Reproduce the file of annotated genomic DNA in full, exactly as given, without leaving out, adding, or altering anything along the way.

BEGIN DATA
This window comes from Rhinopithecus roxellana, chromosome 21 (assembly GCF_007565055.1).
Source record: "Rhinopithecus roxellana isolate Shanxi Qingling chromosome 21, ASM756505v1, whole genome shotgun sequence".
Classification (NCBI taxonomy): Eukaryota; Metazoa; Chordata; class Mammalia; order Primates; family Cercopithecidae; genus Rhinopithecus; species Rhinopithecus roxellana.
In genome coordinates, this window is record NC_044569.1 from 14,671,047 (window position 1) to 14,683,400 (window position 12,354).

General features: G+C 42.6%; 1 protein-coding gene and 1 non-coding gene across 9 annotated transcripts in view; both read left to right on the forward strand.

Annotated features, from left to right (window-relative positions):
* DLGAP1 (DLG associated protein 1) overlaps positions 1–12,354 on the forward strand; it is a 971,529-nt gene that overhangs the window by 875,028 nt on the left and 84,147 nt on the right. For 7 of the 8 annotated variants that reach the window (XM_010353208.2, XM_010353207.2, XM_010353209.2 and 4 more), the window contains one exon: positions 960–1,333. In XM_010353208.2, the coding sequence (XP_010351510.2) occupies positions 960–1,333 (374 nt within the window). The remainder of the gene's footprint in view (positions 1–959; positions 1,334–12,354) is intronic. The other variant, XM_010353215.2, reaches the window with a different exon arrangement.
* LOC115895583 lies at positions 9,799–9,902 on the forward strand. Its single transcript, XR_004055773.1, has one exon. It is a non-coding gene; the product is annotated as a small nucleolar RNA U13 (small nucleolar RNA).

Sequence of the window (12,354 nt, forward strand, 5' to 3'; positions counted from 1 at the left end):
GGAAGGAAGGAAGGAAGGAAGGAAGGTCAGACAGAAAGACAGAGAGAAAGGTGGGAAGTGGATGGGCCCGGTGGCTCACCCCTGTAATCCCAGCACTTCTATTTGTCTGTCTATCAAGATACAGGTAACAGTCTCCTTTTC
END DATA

This window comes from Rhinopithecus roxellana, chromosome 21 (assembly GCF_007565055.1).
Source record: "Rhinopithecus roxellana isolate Shanxi Qingling chromosome 21, ASM756505v1, whole genome shotgun sequence".
Classification (NCBI taxonomy): Eukaryota; Metazoa; Chordata; class Mammalia; order Primates; family Cercopithecidae; genus Rhinopithecus; species Rhinopithecus roxellana.
In genome coordinates, this window is record NC_044569.1 from 14,671,047 (window position 1) to 14,683,400 (window position 12,354).

General features: G+C 42.6%; 1 protein-coding gene and 1 non-coding gene across 9 annotated transcripts in view; both read left to right on the forward strand.

Annotated features, from left to right (window-relative positions):
* DLGAP1 (DLG associated protein 1) overlaps positions 1–12,354 on the forward strand; it is a 971,529-nt gene that overhangs the window by 875,028 nt on the left and 84,147 nt on the right. For 7 of the 8 annotated variants that reach the window (XM_010353208.2, XM_010353207.2, XM_010353209.2 and 4 more), the window contains one exon: positions 960–1,333. In XM_010353208.2, the coding sequence (XP_010351510.2) occupies positions 960–1,333 (374 nt within the window). The remainder of the gene's footprint in view (positions 1–959; positions 1,334–12,354) is intronic. The other variant, XM_010353215.2, reaches the window with a different exon arrangement.
* LOC115895583 lies at positions 9,799–9,902 on the forward strand. Its single transcript, XR_004055773.1, has one exon. It is a non-coding gene; the product is annotated as a small nucleolar RNA U13 (small nucleolar RNA).

Sequence of the window (12,354 nt, forward strand, 5' to 3'; positions counted from 1 at the left end):
GGAAGGAAGGAAGGAAGGAAGGAAGGTCAGACAGAAAGACAGAGAGAAAGGTGGGAAGTGGATGGGCCCGGTGGCTCACCCCTGTAATCCCAGCACTTCTATTTGTCTGTCTATCAAGATACAGGTAACAGTCTCCTTTTC